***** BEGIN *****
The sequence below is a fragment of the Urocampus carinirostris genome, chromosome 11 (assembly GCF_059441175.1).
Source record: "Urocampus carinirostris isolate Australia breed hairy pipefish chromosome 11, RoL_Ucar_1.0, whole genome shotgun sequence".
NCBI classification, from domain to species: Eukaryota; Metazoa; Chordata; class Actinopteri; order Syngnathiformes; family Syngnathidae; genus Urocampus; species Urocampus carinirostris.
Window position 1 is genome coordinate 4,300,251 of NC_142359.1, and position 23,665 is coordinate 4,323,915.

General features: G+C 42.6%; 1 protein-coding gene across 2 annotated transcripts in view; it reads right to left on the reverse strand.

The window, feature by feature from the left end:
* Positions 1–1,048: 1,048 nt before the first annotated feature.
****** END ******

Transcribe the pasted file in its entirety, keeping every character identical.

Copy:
The sequence below is a fragment of the Urocampus carinirostris genome, chromosome 11 (assembly GCF_059441175.1).
Source record: "Urocampus carinirostris isolate Australia breed hairy pipefish chromosome 11, RoL_Ucar_1.0, whole genome shotgun sequence".
NCBI classification, from domain to species: Eukaryota; Metazoa; Chordata; class Actinopteri; order Syngnathiformes; family Syngnathidae; genus Urocampus; species Urocampus carinirostris.
Window position 1 is genome coordinate 4,300,251 of NC_142359.1, and position 23,665 is coordinate 4,323,915.

General features: G+C 42.6%; 1 protein-coding gene across 2 annotated transcripts in view; it reads right to left on the reverse strand.

The window, feature by feature from the left end:
* Positions 1–1,048: 1,048 nt before the first annotated feature.